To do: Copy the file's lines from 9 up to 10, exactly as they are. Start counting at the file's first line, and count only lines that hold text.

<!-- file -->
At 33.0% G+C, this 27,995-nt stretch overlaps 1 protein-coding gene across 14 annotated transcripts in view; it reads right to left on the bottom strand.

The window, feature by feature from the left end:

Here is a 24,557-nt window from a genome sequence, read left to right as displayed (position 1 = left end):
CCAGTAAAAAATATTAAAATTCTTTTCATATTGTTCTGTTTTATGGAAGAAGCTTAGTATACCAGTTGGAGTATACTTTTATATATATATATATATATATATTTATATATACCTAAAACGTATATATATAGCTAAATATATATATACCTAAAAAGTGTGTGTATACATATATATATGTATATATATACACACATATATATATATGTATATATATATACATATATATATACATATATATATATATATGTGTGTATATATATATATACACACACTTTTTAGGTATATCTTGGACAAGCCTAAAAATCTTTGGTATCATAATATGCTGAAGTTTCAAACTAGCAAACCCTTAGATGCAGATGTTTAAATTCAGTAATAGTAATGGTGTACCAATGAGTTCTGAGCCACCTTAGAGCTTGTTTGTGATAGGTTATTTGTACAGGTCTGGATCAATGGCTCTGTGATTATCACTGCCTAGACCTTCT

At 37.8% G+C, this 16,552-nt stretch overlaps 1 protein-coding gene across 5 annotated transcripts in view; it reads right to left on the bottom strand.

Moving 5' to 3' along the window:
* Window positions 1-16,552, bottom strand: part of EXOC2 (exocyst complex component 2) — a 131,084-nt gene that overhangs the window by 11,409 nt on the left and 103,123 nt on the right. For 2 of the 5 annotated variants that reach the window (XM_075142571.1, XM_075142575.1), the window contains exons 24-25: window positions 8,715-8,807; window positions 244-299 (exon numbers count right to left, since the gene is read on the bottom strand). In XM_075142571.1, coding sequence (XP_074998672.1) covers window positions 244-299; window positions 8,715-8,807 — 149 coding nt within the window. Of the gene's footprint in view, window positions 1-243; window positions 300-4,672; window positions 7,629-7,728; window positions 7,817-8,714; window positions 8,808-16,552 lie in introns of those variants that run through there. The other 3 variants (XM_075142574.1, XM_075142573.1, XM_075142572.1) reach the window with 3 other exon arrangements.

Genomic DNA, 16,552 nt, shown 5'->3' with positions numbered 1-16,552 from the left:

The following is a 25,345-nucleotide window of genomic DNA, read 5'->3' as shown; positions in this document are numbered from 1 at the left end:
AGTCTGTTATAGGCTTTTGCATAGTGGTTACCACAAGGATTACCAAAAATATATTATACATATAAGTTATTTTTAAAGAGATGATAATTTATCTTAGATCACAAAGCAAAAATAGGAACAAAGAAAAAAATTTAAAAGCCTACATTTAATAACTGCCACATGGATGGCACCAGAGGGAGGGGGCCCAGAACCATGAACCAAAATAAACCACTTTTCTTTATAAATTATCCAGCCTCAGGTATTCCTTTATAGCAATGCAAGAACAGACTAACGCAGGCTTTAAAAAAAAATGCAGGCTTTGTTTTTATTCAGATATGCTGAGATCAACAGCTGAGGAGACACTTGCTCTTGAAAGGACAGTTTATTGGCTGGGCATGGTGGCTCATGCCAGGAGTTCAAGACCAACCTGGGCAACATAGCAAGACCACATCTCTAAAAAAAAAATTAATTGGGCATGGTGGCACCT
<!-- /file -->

The following is a 25,345-nucleotide window of genomic DNA, read 5'->3' as shown; positions in this document are numbered from 1 at the left end:
AGTCTGTTATAGGCTTTTGCATAGTGGTTACCACAAGGATTACCAAAAATATATTATACATATAAGTTATTTTTAAAGAGATGATAATTTATCTTAGATCACAAAGCAAAAATAGGAACAAAGAAAAAAATTTAAAAGCCTACATTTAATAACTGCCACATGGATGGCACCAGAGGGAGGGGGCCCAGAACCATGAACCAAAATAAACCACTTTTCTTTATAAATTATCCAGCCTCAGGTATTCCTTTATAGCAATGCAAGAACAGACTAACGCAGGCTTTAAAAAAAAATGCAGGCTTTGTTTTTATTCAGATATGCTGAGATCAACAGCTGAGGAGACACTTGCTCTTGAAAGGACAGTTTATTGGCTGGGCATGGTGGCTCATGCCAGGAGTTCAAGACCAACCTGGGCAACATAGCAAGACCACATCTCTAAAAAAAAAATTAATTGGGCATGGTGGCACCT